As the banking system begins to put itself back together it is becoming apparent that everything has changed.
Up to 2008 banks provided almost all lending in the State – from small loans to huge loans – from individuals needing €5,000 to decorate their homes, to property acquisition in the hundreds of millions of euro.
The problem with this model was that banks were trying to play 2 mutually exclusive roles.
On the one hand they were supposed to be providing stable low risk credit to the retail market. The source of this funding were the deposits trusted to the banks and a bank’s sacred duty is to preserve deposits. They failed utterly in this duty. All depositors in Irish banks would have lost every cent were it not for the taxpayer bailout.
At the same time they were financing the huge sums demanded by the speculator led real estate market.
In the end they were truly compromised. The developer, who had borrowed a hundred million euro, needed individual borrowers to buy his stock or he went bust. The banks were on both sides of this transaction – lending ridiculous amount to individual borrowers to repay hugely indebted developers – and the result was catastrophic.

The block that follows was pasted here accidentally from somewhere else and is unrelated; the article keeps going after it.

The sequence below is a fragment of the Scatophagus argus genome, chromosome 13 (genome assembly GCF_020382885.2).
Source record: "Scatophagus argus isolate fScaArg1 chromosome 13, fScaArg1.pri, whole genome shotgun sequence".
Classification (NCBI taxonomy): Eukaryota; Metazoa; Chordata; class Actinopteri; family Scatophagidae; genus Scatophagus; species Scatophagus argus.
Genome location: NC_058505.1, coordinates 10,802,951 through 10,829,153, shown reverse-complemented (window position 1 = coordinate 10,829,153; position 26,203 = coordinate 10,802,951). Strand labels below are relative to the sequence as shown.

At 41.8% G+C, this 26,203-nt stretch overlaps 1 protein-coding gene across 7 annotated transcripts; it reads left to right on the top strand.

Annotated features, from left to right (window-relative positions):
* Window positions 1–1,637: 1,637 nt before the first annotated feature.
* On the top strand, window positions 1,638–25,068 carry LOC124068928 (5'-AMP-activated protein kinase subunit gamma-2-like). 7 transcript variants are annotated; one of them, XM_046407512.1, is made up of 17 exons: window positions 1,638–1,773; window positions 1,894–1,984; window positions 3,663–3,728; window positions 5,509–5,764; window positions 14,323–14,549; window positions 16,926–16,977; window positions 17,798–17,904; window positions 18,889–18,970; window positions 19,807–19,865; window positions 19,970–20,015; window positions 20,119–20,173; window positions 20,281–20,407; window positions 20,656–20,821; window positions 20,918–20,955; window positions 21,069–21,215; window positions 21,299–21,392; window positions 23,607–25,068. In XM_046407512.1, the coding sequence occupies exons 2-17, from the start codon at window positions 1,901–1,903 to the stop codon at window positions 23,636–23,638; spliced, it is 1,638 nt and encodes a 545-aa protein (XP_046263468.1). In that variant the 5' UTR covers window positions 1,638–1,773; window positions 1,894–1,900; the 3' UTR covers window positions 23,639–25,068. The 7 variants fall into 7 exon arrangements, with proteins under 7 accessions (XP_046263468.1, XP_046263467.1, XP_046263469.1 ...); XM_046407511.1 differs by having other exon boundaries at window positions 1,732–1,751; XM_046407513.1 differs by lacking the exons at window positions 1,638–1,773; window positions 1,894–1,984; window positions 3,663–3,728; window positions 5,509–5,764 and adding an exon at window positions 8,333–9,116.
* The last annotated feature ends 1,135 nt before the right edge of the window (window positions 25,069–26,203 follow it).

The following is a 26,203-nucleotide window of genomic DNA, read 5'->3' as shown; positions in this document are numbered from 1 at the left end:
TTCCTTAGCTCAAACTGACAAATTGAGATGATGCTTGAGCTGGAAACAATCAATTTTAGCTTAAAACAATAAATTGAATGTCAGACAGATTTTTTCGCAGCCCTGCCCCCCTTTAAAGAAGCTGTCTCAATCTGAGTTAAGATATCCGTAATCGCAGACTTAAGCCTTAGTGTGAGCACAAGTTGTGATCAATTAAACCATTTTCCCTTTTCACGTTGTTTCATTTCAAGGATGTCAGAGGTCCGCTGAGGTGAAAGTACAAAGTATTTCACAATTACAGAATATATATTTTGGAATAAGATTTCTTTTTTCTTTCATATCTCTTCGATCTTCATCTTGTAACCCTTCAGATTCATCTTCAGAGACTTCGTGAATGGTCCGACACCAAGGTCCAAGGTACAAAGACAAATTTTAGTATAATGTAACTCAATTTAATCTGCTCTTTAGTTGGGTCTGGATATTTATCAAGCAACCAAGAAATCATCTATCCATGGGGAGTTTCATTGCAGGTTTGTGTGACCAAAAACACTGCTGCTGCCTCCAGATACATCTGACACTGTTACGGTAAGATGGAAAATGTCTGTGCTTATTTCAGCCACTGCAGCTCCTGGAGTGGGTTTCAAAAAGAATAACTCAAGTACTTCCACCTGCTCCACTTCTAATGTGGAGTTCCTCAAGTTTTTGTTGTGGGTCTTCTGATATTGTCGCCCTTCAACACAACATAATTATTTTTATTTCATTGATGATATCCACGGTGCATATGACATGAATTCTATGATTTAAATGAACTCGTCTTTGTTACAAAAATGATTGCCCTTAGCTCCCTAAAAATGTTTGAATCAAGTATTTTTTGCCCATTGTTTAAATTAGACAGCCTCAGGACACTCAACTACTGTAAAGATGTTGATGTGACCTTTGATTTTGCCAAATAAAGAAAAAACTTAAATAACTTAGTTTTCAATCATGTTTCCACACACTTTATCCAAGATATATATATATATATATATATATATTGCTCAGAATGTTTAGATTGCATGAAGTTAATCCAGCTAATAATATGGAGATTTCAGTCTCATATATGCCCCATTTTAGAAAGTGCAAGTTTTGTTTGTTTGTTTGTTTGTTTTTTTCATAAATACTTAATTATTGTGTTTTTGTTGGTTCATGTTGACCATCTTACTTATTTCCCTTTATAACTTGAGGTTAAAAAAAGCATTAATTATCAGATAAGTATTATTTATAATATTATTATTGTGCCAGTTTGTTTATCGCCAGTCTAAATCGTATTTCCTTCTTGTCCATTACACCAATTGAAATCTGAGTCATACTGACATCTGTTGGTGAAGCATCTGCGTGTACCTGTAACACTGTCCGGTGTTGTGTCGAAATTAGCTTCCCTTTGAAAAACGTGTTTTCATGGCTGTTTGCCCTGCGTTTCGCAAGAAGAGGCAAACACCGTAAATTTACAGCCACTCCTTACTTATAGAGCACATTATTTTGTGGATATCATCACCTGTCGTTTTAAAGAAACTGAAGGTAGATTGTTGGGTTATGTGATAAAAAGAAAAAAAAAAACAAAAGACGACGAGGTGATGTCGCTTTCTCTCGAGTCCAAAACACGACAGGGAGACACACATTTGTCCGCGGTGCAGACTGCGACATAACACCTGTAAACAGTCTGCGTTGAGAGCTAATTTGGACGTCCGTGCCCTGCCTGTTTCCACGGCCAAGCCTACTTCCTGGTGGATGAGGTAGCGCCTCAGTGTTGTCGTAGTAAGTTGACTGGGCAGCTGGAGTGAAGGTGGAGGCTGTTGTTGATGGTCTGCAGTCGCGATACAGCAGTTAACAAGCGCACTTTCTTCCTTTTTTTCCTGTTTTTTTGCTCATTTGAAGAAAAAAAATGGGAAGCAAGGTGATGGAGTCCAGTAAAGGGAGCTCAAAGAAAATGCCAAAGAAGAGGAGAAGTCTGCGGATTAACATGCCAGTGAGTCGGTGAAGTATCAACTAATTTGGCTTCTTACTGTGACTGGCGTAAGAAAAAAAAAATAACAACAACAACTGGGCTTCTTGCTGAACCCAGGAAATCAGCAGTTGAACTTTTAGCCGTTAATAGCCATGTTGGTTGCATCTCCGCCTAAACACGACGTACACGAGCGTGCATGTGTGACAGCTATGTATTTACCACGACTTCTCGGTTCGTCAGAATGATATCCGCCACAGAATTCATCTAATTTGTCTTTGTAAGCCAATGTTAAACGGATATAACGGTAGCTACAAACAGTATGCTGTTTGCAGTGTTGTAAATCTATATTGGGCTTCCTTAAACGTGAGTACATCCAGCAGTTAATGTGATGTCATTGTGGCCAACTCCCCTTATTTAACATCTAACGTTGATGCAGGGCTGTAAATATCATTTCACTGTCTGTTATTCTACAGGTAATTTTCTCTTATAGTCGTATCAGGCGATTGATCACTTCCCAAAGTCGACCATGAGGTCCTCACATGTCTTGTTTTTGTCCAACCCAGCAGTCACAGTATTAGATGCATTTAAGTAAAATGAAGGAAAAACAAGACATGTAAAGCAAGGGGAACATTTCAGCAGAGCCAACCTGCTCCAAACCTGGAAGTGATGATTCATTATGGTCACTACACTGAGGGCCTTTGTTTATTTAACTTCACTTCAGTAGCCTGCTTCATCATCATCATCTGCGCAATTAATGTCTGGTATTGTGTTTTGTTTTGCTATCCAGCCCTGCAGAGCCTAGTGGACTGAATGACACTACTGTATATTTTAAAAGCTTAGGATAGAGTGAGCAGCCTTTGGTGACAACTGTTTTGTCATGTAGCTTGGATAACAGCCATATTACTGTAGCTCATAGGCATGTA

Looking to the future the banks should not be involved with large scale inherently risky developments. This is not the place for retail banks to be operating. This space needs to be filled by private capital and this is precisely what we are now seeing. The funds are perfectly placed to provide the finance required for the building of offices and large developments. They present no systemic risk the economy – if they go bust it is a private loss and will not be heaped onto the community. Generally they are small operators with great care given to investment decisions unlike the behemoths banks throwing money out like confetti.
But the lure of big finance and big profits will be hard for bankers to resist and banker ego will have a role in all of this.
In the United States main street banks provide a small fraction of commercial lending – and so it should be. In Germany the retail banks such as the Sparkasse are old mutual type organisations whose sole function is to provide credit to the retail and SME market – they are organisationally structured to avoid the madness when it comes and so they last for hundreds of years.
But in Ireland the main banks try to be all things to all people and that is a serious flaw in the system.
The emergence of private funders in the commercial market is to be very much welcomed and expanded. The banks should stick to what they are supposed to be doing – preserving deposits, providing a payments system, and offering low risk credit to the retail and SME market.